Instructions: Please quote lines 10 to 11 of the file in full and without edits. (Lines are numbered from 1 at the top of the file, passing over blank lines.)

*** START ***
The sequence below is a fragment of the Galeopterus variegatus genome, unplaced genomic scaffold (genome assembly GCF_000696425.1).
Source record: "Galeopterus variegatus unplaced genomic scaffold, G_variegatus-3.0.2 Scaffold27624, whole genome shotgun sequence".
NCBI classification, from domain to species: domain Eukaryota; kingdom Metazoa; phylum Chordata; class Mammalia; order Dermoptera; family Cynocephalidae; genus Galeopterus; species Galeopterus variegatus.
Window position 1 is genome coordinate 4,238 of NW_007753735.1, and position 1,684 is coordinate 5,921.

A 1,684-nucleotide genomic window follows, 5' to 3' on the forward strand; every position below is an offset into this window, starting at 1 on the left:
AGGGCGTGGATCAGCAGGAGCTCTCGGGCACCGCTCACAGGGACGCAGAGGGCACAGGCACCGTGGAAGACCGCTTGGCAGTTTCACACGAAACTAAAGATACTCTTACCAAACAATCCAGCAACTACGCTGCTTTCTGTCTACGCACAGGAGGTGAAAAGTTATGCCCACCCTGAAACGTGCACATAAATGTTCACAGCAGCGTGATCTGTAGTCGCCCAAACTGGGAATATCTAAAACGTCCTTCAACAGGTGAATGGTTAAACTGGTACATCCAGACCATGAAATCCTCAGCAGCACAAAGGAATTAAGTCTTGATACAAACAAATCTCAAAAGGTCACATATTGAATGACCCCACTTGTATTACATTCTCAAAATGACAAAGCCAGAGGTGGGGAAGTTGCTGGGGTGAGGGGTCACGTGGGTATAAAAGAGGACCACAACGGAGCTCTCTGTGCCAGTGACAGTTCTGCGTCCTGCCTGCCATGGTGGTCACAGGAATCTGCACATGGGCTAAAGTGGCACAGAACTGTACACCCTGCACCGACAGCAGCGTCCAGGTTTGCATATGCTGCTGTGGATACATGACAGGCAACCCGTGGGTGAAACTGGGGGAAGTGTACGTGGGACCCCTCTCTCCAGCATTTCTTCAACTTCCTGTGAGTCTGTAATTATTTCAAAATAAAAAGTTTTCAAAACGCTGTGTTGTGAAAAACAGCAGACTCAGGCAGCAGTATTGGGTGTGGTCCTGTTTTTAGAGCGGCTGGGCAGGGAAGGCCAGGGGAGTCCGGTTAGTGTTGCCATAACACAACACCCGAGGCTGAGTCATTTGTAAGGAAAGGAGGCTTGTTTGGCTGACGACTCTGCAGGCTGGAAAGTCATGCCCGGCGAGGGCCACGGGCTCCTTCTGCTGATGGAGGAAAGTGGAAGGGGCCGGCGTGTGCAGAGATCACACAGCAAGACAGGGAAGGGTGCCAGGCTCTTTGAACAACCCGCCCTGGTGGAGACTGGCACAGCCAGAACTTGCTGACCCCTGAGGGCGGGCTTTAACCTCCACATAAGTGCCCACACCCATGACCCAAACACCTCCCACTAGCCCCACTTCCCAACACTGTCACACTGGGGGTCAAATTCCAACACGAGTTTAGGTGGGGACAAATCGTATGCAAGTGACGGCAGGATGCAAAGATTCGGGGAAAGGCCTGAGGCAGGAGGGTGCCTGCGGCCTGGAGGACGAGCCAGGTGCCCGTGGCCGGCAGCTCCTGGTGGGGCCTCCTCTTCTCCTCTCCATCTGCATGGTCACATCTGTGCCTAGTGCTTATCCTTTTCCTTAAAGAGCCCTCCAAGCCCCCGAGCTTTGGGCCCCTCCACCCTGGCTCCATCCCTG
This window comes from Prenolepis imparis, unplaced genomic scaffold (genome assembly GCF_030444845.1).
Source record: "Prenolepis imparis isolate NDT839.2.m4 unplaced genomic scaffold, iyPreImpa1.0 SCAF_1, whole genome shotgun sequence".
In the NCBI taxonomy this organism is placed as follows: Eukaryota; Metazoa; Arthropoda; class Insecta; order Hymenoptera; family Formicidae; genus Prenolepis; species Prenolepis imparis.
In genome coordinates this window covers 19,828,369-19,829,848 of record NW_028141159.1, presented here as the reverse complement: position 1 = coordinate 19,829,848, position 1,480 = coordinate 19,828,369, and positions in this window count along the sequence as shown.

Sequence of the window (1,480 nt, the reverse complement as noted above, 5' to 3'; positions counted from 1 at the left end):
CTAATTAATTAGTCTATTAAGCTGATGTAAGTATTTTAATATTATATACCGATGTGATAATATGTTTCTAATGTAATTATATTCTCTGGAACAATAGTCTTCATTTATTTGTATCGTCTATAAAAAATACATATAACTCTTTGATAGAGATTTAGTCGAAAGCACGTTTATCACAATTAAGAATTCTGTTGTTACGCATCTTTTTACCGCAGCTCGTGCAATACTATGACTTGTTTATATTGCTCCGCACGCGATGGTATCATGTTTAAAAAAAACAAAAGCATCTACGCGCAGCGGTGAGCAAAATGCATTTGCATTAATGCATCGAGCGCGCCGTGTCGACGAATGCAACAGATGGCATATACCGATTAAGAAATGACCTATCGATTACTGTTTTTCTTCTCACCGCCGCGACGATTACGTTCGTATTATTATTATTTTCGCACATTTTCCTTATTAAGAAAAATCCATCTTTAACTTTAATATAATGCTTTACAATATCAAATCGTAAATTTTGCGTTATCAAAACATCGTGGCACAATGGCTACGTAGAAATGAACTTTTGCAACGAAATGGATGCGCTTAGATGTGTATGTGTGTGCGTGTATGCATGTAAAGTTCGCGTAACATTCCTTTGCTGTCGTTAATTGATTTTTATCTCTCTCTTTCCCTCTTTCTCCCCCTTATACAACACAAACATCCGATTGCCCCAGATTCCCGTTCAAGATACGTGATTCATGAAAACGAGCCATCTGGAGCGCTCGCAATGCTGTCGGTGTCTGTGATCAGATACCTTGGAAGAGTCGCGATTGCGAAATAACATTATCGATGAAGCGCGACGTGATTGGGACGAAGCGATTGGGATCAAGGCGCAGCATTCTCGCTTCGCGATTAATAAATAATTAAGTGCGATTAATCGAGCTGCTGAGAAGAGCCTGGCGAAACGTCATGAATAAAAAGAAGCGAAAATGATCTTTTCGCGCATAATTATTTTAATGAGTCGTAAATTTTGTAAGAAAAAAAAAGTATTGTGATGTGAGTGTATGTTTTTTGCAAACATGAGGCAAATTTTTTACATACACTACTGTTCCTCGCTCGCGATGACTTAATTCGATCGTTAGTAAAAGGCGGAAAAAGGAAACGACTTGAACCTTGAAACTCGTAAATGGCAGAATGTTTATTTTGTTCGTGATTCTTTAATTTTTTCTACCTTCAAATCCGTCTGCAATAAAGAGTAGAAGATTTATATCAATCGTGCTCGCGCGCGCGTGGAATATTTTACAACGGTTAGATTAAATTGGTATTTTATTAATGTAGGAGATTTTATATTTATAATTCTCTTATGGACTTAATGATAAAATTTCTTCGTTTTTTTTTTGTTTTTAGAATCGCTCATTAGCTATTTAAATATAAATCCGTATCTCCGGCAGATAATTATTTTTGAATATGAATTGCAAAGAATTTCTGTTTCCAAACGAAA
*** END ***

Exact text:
In genome coordinates this window covers 19,828,369-19,829,848 of record NW_028141159.1, presented here as the reverse complement: position 1 = coordinate 19,829,848, position 1,480 = coordinate 19,828,369, and positions in this window count along the sequence as shown.

Sequence of the window (1,480 nt, the reverse complement as noted above, 5' to 3'; positions counted from 1 at the left end):